American drilling company Transocean was downgraded to CC from CCC- by S&P upon its distressed debt exchange (DDE). The bonds involved in the exchange were also downgraded to CC. The offer was as follows:
- An exchange of $73mn of its existing 0.5% bonds due 2023 for $73mn of new 4.625% senior guaranteed exchangeable bonds due 2029
- Issuance of warrants to purchase up to 31.5% of the shares underlying the new notes
- About $43.3mn of 7.25% senior unsecured guaranteed notes due 2025 in exchange for $38.9mn of the new 4.625% 2029s
- A buyback of about $13.8mn of its 7.25% senior unsecured guaranteed notes due 2025 for around $11.7mn cash
S&P view the debt exchanges as distressed and tantamount to default. Overall, Transocean plans to issue $300mn of new guaranteed exchangeable notes, of which $112mn will be used for swapping bond and another $188mn for general corporate purposes, such as capital expenditures, working capital, and the repurchase of existing debt. S&P views the company’s liquidity as thin with unrestricted cash of $729mn and a fully available $774mn credit facility due 2025 as of June 2022. The rating agency expects that the company will generate about $500mn in funds from operations over the next one year. S&P’s previous downgrade of Transocean was in July where it lowered the ratings to CCC- from CCC.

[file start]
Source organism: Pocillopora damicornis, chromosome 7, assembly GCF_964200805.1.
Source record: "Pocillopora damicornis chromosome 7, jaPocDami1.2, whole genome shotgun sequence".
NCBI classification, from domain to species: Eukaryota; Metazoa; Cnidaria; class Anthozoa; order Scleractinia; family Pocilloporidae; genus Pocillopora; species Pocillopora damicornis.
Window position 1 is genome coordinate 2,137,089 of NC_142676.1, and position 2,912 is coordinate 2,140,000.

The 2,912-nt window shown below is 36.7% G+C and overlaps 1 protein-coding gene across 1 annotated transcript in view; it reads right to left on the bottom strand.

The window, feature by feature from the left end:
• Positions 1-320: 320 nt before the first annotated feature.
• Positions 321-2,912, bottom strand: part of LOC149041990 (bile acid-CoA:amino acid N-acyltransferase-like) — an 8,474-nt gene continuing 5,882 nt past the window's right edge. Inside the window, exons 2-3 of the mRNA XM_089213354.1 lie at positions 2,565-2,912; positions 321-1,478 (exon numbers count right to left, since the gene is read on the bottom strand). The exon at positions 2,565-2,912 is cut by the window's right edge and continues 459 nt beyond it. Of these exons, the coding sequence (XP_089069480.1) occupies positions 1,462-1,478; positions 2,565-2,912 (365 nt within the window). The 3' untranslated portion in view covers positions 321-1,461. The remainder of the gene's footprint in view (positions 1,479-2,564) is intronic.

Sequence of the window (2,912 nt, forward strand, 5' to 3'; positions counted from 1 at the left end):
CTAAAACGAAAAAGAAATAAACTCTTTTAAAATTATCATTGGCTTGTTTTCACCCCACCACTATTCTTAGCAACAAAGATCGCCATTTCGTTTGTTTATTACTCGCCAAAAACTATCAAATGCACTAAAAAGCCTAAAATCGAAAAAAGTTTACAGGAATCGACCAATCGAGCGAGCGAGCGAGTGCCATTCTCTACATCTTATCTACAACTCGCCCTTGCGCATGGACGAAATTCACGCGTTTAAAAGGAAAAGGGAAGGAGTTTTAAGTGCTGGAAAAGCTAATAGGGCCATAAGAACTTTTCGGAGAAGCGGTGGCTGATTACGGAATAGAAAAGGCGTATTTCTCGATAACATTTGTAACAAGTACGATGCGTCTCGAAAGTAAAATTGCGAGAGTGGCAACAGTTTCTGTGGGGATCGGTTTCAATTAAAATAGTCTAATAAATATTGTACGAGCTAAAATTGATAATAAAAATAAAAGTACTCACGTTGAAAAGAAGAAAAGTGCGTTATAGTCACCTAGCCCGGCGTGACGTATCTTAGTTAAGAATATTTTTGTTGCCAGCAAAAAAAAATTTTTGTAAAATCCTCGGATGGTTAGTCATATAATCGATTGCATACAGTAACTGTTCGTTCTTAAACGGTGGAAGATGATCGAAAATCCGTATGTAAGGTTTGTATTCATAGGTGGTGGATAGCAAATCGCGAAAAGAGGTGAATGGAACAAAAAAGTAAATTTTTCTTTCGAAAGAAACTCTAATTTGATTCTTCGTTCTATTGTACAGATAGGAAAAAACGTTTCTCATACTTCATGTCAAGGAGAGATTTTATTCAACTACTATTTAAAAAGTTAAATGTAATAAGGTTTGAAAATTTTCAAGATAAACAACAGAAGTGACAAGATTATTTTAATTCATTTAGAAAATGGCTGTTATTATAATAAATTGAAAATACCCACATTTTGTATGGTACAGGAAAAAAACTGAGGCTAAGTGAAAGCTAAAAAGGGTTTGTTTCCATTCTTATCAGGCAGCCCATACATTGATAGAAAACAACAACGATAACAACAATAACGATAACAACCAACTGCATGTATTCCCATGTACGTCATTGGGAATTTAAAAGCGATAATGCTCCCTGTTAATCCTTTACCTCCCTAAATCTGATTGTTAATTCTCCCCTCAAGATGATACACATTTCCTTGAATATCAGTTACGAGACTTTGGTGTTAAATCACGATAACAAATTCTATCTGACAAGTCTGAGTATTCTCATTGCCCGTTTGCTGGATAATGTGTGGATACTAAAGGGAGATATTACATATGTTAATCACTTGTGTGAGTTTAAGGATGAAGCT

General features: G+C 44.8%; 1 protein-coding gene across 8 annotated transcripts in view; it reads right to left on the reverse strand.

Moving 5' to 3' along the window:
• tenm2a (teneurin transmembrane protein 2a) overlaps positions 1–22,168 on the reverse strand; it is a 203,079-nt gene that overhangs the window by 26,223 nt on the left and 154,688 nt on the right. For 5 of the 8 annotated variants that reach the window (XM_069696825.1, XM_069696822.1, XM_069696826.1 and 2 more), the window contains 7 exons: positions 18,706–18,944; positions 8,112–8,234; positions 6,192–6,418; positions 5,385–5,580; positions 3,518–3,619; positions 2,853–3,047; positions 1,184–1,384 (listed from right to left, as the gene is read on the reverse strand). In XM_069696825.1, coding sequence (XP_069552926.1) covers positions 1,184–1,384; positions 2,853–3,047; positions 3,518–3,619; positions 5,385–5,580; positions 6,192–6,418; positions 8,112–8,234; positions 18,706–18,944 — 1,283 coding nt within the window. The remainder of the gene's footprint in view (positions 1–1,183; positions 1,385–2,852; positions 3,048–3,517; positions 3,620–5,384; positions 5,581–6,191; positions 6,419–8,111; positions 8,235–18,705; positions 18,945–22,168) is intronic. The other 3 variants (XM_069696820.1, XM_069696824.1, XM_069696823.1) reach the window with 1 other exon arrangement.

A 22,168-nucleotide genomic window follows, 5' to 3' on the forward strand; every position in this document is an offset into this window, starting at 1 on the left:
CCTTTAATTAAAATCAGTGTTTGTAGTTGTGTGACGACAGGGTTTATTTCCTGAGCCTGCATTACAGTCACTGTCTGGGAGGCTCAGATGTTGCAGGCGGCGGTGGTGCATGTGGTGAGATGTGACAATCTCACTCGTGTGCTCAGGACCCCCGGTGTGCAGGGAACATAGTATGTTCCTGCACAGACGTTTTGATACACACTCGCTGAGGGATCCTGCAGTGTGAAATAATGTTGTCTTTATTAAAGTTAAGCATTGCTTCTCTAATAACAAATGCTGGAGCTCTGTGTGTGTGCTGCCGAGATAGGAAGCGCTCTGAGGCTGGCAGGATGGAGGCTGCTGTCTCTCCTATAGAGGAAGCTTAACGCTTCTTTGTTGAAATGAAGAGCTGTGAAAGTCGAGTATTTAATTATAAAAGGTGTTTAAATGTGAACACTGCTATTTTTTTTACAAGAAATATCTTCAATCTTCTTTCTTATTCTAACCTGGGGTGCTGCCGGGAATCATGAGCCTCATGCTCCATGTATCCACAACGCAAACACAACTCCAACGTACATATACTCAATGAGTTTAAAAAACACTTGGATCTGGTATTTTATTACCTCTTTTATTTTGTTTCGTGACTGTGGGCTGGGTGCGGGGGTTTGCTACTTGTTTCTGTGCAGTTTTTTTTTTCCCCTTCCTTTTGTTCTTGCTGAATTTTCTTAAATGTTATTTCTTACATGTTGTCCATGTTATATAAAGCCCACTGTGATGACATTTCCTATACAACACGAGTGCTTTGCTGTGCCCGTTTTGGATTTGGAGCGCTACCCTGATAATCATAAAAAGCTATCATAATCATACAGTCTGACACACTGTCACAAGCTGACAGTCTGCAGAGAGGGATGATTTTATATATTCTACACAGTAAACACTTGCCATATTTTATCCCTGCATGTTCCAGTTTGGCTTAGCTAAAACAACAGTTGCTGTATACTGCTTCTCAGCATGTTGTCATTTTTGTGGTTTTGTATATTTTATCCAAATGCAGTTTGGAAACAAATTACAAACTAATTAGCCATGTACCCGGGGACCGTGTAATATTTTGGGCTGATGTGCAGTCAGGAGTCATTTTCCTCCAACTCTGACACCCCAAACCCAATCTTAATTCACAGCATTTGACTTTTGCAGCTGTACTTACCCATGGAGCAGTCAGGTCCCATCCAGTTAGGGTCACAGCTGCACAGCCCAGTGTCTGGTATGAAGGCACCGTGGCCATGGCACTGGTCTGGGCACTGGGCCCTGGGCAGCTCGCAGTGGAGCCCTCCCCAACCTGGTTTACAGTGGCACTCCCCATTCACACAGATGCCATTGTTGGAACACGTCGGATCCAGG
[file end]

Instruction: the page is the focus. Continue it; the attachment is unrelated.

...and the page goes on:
Transocean’s dollar bonds were trading lower with its 11.5% 2027s up over 2 points to 97, yielding 12.39%.